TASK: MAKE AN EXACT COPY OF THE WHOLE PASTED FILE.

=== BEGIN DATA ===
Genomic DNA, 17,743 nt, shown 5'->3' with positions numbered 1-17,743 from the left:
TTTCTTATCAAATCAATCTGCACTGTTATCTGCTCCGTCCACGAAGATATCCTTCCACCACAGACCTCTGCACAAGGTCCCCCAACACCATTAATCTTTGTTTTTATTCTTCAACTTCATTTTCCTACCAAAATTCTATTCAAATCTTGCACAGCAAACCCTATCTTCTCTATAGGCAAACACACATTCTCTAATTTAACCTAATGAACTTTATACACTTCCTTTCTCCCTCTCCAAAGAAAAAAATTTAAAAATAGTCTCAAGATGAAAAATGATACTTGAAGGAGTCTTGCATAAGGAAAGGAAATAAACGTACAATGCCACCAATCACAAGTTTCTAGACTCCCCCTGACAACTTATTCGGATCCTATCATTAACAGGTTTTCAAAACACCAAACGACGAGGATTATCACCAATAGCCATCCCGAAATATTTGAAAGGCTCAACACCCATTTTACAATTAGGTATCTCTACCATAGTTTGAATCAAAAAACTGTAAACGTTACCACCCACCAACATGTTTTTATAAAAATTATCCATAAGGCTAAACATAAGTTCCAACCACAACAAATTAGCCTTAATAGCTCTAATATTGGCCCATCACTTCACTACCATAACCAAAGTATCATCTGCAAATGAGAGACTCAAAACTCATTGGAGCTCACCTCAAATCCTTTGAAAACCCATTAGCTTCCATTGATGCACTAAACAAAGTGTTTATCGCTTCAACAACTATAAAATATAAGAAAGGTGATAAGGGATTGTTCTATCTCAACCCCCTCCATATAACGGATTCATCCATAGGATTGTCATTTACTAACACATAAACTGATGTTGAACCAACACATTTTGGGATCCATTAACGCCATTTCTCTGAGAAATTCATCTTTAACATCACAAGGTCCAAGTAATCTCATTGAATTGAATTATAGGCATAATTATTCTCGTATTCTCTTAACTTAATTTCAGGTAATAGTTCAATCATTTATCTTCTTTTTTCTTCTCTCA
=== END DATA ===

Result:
Genomic DNA, 17,743 nt, shown 5'->3' with positions numbered 1-17,743 from the left:
TTTCTTATCAAATCAATCTGCACTGTTATCTGCTCCGTCCACGAAGATATCCTTCCACCACAGACCTCTGCACAAGGTCCCCCAACACCATTAATCTTTGTTTTTATTCTTCAACTTCATTTTCCTACCAAAATTCTATTCAAATCTTGCACAGCAAACCCTATCTTCTCTATAGGCAAACACACATTCTCTAATTTAACCTAATGAACTTTATACACTTCCTTTCTCCCTCTCCAAAGAAAAAAATTTAAAAATAGTCTCAAGATGAAAAATGATACTTGAAGGAGTCTTGCATAAGGAAAGGAAATAAACGTACAATGCCACCAATCACAAGTTTCTAGACTCCCCCTGACAACTTATTCGGATCCTATCATTAACAGGTTTTCAAAACACCAAACGACGAGGATTATCACCAATAGCCATCCCGAAATATTTGAAAGGCTCAACACCCATTTTACAATTAGGTATCTCTACCATAGTTTGAATCAAAAAACTGTAAACGTTACCACCCACCAACATGTTTTTATAAAAATTATCCATAAGGCTAAACATAAGTTCCAACCACAACAAATTAGCCTTAATAGCTCTAATATTGGCCCATCACTTCACTACCATAACCAAAGTATCATCTGCAAATGAGAGACTCAAAACTCATTGGAGCTCACCTCAAATCCTTTGAAAACCCATTAGCTTCCATTGATGCACTAAACAAAGTGTTTATCGCTTCAACAACTATAAAATATAAGAAAGGTGATAAGGGATTGTTCTATCTCAACCCCCTCCATATAACGGATTCATCCATAGGATTGTCATTTACTAACACATAAACTGATGTTGAACCAACACATTTTGGGATCCATTAACGCCATTTCTCTGAGAAATTCATCTTTAACATCACAAGGTCCAAGTAATCTCATTGAATTGAATTATAGGCATAATTATTCTCGTATTCTCTTAACTTAATTTCAGGTAATAGTTCAATCATTTATCTTCTTTTTTCTTCTCTCA